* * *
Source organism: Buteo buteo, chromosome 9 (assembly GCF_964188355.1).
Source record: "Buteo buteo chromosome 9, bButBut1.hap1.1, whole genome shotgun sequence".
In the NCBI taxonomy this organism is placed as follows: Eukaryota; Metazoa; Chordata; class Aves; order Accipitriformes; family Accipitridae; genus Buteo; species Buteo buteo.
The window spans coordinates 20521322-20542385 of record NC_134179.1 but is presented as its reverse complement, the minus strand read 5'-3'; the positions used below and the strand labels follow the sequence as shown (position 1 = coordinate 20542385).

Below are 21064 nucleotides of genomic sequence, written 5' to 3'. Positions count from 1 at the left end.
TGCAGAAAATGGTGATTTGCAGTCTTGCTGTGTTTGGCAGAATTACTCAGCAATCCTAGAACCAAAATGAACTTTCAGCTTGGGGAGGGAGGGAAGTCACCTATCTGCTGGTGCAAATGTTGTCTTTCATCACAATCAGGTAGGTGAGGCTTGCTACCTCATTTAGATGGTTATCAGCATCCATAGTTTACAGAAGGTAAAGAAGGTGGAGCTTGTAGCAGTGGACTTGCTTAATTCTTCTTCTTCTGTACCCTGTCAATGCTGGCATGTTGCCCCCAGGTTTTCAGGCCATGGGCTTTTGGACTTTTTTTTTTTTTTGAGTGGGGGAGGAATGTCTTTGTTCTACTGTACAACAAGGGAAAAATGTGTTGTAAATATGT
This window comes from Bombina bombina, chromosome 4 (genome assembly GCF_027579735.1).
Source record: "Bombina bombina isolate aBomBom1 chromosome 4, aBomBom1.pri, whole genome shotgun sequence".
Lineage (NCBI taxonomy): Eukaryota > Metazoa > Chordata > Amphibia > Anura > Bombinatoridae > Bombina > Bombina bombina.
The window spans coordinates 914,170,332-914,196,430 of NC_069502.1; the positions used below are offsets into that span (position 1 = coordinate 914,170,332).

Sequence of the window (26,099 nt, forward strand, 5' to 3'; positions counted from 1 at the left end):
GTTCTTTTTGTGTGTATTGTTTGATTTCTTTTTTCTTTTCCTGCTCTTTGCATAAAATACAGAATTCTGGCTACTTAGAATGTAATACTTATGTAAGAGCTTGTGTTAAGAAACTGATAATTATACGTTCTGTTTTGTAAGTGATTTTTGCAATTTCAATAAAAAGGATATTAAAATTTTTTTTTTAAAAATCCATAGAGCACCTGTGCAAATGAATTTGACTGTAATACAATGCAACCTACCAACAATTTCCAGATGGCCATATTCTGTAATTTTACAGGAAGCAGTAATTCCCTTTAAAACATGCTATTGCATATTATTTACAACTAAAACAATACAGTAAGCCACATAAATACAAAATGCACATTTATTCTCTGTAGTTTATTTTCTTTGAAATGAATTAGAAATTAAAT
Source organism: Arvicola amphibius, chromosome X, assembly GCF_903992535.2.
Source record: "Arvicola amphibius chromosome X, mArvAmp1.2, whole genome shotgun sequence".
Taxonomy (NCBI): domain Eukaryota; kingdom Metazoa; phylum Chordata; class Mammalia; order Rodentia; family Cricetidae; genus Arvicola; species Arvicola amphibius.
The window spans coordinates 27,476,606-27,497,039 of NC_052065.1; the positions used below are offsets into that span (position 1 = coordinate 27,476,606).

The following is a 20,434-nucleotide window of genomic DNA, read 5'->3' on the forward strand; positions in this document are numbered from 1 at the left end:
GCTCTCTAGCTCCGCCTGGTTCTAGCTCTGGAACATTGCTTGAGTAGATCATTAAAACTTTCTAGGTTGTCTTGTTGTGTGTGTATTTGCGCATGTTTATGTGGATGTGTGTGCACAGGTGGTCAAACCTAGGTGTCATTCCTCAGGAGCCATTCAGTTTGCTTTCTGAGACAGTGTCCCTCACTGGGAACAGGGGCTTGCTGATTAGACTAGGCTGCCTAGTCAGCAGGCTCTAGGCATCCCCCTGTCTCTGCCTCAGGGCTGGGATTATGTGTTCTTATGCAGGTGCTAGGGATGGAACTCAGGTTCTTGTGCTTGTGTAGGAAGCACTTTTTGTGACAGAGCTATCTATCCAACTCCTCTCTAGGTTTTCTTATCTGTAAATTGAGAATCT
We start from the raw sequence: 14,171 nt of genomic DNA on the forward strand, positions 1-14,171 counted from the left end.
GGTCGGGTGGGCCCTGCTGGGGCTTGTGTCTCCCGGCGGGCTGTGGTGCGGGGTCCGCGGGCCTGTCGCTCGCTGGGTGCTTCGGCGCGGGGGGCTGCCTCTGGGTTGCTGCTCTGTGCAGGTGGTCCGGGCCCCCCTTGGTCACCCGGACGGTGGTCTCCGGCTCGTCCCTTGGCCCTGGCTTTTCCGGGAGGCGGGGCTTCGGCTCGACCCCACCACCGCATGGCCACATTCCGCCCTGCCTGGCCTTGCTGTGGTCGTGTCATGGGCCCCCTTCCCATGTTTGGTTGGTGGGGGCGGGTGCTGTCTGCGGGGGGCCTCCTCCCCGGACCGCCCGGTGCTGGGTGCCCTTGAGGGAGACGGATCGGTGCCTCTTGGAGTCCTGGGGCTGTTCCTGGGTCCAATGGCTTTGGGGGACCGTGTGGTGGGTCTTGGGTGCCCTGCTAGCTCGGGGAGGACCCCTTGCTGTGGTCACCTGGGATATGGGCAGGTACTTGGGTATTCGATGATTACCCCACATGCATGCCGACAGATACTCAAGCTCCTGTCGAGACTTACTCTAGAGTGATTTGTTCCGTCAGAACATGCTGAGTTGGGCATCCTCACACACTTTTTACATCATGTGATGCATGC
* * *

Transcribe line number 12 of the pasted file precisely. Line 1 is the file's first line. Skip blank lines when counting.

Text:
GTTCTTTTTGTGTGTATTGTTTGATTTCTTTTTTCTTTTCCTGCTCTTTGCATAAAATACAGAATTCTGGCTACTTAGAATGTAATACTTATGTAAGAGCTTGTGTTAAGAAACTGATAATTATACGTTCTGTTTTGTAAGTGATTTTTGCAATTTCAATAAAAAGGATATTAAAATTTTTTTTTTAAAAATCCATAGAGCACCTGTGCAAATGAATTTGACTGTAATACAATGCAACCTACCAACAATTTCCAGATGGCCATATTCTGTAATTTTACAGGAAGCAGTAATTCCCTTTAAAACATGCTATTGCATATTATTTACAACTAAAACAATACAGTAAGCCACATAAATACAAAATGCACATTTATTCTCTGTAGTTTATTTTCTTTGAAATGAATTAGAAATTAAAT